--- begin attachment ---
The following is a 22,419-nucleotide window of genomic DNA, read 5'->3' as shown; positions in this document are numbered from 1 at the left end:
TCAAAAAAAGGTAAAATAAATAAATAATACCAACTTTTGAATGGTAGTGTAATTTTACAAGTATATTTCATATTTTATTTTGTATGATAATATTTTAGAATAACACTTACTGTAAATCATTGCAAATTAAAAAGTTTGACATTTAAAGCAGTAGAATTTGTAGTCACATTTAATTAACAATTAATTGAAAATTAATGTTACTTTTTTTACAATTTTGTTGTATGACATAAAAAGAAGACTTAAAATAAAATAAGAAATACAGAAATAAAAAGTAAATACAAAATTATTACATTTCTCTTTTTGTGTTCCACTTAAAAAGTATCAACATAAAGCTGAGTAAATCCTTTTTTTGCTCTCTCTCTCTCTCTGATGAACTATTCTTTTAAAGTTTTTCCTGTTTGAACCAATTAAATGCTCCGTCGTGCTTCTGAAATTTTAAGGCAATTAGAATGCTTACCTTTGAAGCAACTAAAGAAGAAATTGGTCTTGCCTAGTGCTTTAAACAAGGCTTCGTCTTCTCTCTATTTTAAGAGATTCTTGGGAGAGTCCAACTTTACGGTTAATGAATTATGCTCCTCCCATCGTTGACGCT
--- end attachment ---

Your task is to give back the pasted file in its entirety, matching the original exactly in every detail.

The following is a 22,419-nucleotide window of genomic DNA, read 5'->3' as shown; positions in this document are numbered from 1 at the left end:
TCAAAAAAAGGTAAAATAAATAAATAATACCAACTTTTGAATGGTAGTGTAATTTTACAAGTATATTTCATATTTTATTTTGTATGATAATATTTTAGAATAACACTTACTGTAAATCATTGCAAATTAAAAAGTTTGACATTTAAAGCAGTAGAATTTGTAGTCACATTTAATTAACAATTAATTGAAAATTAATGTTACTTTTTTTACAATTTTGTTGTATGACATAAAAAGAAGACTTAAAATAAAATAAGAAATACAGAAATAAAAAGTAAATACAAAATTATTACATTTCTCTTTTTGTGTTCCACTTAAAAAGTATCAACATAAAGCTGAGTAAATCCTTTTTTTGCTCTCTCTCTCTCTCTGATGAACTATTCTTTTAAAGTTTTTCCTGTTTGAACCAATTAAATGCTCCGTCGTGCTTCTGAAATTTTAAGGCAATTAGAATGCTTACCTTTGAAGCAACTAAAGAAGAAATTGGTCTTGCCTAGTGCTTTAAACAAGGCTTCGTCTTCTCTCTATTTTAAGAGATTCTTGGGAGAGTCCAACTTTACGGTTAATGAATTATGCTCCTCCCATCGTTGACGCT